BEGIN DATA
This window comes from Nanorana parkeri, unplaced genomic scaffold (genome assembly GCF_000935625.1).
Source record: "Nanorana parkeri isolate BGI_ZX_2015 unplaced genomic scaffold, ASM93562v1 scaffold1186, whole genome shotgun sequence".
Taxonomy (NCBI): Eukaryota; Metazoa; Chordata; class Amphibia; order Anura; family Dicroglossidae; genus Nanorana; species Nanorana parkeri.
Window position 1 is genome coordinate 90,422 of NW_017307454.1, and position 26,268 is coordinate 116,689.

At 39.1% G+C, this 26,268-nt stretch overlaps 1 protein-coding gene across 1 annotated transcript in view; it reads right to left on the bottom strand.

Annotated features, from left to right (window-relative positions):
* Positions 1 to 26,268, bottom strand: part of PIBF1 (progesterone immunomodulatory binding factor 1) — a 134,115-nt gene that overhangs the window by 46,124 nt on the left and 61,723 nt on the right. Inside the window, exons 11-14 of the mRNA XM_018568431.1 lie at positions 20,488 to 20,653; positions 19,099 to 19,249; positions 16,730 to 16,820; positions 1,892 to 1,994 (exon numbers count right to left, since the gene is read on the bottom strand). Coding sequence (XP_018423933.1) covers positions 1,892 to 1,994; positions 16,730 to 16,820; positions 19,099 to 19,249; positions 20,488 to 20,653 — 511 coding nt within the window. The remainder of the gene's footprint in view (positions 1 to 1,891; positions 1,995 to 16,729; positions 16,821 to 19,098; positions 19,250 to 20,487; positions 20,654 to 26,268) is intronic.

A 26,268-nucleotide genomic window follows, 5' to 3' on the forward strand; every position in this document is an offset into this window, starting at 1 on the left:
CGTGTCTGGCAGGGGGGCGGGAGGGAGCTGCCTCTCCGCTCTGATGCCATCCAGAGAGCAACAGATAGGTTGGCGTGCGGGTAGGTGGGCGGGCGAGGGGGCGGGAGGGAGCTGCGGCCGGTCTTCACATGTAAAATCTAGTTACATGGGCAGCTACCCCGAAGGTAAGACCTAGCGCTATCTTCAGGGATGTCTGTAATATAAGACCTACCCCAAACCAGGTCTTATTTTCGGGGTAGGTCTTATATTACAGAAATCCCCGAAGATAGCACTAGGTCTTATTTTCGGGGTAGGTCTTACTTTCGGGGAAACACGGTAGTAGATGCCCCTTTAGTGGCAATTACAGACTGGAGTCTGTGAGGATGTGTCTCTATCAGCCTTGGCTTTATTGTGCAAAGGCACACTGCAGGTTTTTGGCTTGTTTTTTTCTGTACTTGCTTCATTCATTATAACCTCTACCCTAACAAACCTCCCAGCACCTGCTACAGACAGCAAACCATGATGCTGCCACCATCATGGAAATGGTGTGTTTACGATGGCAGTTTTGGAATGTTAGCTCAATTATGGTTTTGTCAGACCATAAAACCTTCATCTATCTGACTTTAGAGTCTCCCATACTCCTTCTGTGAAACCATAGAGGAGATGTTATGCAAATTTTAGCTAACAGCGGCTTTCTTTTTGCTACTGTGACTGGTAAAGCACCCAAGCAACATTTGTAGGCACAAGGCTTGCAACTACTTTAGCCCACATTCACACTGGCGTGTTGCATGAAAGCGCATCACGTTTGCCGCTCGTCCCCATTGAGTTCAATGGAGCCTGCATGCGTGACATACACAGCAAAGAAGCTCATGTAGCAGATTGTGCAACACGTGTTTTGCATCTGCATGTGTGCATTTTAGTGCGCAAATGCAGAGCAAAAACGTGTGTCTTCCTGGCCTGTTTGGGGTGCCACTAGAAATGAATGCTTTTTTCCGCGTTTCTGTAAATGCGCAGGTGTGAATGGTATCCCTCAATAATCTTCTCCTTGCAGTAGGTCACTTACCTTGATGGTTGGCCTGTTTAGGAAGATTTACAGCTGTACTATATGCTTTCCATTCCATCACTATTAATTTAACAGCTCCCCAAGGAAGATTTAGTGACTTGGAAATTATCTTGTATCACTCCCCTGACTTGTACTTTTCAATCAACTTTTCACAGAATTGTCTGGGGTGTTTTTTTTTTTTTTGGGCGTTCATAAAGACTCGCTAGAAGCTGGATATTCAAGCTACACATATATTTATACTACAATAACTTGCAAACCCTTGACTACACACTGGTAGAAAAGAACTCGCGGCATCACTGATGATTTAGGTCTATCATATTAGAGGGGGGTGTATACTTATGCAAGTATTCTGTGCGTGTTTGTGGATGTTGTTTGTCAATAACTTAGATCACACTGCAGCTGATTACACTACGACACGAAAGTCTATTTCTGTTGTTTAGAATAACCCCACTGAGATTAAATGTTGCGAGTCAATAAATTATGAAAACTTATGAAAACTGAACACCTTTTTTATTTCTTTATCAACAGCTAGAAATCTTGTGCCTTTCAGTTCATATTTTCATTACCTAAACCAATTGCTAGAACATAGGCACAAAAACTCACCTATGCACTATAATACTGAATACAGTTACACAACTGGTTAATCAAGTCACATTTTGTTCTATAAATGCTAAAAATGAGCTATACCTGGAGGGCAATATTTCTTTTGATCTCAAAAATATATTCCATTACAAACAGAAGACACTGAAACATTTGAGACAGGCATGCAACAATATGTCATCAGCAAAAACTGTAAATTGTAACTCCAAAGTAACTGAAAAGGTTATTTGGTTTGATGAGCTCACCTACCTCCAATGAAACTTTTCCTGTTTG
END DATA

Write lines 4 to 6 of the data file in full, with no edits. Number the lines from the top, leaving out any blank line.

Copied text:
Window position 1 is genome coordinate 90,422 of NW_017307454.1, and position 26,268 is coordinate 116,689.

At 39.1% G+C, this 26,268-nt stretch overlaps 1 protein-coding gene across 1 annotated transcript in view; it reads right to left on the bottom strand.

Annotated features, from left to right (window-relative positions):